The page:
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Occasional language includes "s--t," "son of a bitch," "ass," "damned," "damn," "hell," and "gonads." Native characters are referred to as "Indians" as well as derogatory terms such as "murdering varmints," "Black bastard," "savages," and "vermin."
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Drinking, Drugs & Smoking
Characters smoke cigarettes and a ceremonial pipe, as well as drinking alcohol in a saloon. The main character is shown drunk, drinking directly from a bottle of spirits and throwing up on the street during a period of alcoholism.
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Parents Need to Know
Parents need to know that Little Big Man is a 1970 adventure movie based on Thomas Berger's epic novel and includes mature content. It is a fictional story set against the backdrop of historical events, such as the Battle of Big Horn. There are numerous battle scenes, and characters are killed with guns, arrows, and swords, as well as having homes set on fire. Bloody dead bodies are shown, though the blood is an unrealistic bright red. There is drinking and smoking, and the lead character, Jack Crabb (Dustin Hoffman) drinks to the point of inebriation and describes himself as a "drunk" at one stage of the film. Sex is portrayed on-screen, and there is fleeting full female nudity in a non-sexual context. An adult woman also makes sexual advances to an adult man who she believes to be a child due to his short stature. Occasional language includes "s--t," "bitch," and "ass," while offensive terms such as "Indians" and "savages" are also used. The film tackles mature themes, and references the genocide of the Native American people. It has humor laced throughout, though some is wildly misguided, such as a flippant remark about an "unattractive" woman being disappointed not to be raped. To stay in the loop on more movies like this, you can sign up for weekly Family Movie Night emails.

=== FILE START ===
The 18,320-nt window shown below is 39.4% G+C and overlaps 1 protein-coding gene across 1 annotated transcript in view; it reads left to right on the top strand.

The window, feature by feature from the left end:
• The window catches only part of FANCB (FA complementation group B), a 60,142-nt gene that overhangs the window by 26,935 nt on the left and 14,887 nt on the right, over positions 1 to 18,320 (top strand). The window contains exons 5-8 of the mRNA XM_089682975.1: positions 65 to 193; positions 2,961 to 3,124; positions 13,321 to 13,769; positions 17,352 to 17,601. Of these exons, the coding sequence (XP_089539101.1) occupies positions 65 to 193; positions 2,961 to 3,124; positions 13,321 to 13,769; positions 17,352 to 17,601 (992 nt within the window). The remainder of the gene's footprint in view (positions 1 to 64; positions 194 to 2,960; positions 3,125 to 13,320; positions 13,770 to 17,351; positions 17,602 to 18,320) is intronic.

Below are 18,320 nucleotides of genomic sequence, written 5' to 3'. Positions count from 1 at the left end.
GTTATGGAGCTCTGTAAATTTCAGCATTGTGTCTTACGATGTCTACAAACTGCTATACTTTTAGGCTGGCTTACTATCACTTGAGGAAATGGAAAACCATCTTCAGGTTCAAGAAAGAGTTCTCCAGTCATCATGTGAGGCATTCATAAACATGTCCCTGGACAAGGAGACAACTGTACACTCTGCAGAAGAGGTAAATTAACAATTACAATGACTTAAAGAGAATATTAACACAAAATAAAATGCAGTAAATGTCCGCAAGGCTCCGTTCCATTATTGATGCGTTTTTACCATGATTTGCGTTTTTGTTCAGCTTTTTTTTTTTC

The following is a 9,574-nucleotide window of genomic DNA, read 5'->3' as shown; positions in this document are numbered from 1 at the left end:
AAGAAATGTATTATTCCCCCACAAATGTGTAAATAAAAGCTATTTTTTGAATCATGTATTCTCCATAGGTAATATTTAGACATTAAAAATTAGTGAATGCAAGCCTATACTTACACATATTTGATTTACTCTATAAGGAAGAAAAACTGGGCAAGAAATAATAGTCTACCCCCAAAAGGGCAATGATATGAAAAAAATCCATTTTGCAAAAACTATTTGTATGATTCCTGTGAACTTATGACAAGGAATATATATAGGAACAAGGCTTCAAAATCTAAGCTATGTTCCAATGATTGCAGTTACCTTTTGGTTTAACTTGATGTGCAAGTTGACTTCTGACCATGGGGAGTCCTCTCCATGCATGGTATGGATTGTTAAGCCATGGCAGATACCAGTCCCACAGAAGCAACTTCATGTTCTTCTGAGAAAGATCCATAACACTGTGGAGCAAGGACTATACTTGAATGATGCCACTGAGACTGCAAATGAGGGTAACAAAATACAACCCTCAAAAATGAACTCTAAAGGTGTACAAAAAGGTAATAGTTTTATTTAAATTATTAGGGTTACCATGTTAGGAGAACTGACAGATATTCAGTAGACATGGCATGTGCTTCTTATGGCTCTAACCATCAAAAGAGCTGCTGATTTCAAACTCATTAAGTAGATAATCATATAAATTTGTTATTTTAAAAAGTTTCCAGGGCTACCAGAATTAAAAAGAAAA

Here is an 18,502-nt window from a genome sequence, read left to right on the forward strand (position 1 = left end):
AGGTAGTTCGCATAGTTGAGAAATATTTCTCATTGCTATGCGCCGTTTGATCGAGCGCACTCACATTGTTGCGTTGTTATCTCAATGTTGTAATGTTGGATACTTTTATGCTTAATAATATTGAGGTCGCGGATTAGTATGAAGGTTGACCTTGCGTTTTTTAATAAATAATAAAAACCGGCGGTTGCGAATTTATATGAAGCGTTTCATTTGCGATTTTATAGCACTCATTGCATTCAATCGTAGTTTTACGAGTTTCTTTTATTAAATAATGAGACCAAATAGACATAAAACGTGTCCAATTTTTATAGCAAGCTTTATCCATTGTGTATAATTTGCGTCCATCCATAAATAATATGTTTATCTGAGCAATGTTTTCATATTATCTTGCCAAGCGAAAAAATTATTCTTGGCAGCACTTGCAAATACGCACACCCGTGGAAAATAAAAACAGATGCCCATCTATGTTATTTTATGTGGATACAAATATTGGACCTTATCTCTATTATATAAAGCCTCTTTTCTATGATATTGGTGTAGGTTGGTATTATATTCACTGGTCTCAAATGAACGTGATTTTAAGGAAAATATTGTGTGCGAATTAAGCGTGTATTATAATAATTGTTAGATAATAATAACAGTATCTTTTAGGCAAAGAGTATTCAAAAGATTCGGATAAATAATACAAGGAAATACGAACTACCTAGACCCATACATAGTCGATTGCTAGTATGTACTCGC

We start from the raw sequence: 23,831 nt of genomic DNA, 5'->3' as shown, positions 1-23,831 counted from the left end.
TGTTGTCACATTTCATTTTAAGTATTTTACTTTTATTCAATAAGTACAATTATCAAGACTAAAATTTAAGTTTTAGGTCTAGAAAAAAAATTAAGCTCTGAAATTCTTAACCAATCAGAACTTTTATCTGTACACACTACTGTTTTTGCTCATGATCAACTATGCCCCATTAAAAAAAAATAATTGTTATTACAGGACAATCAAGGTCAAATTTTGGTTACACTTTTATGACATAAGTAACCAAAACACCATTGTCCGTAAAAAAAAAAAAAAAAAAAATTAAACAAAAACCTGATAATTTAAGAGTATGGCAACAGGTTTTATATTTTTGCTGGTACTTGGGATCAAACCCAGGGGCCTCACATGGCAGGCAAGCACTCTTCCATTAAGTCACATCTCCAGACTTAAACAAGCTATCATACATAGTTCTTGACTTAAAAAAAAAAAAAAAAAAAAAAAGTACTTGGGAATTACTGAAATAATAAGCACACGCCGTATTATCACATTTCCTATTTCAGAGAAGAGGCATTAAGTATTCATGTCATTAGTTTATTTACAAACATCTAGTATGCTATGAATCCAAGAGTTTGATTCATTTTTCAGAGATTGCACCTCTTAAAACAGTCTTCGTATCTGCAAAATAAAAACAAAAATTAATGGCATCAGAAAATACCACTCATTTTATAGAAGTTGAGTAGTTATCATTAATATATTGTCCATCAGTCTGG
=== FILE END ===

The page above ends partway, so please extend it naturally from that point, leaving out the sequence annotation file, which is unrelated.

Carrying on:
Is It Any Good?
Adapted from an epic novel into an equally epic film, this is a Hoffman vehicle that sees the actor gallop through endless guises like an extended audition tape. Narrated by an older (apparently 121-year-old) version of himself, Little Big Man feels like a whistle-stop tour of the American West, full of the tall tales and tongue-in-cheek humor Hoffman's Crabb brings in spades. One minute an honorary "Human Being" among the Cheyenne tribe, next a gunslinger alongside Wild Bill, Crabb even takes a turn as a hopeless hermit, shaggy beard intact. Recognized at the time for a fairer representation of Native Americans than most Westerns that had gone before it, Little Big Man went a way toward challenging some of the stereotypes and White-washed versions of history Hollywood had been throwing at the big screen for decades. However, it still has dated language and moments of misguided humor. The 139-minutes runtime feels somewhat unruly at times, but as the spoken memoirs of "the oldest man in the world," it keeps the narrative moving, albeit at a slightly erratic pace.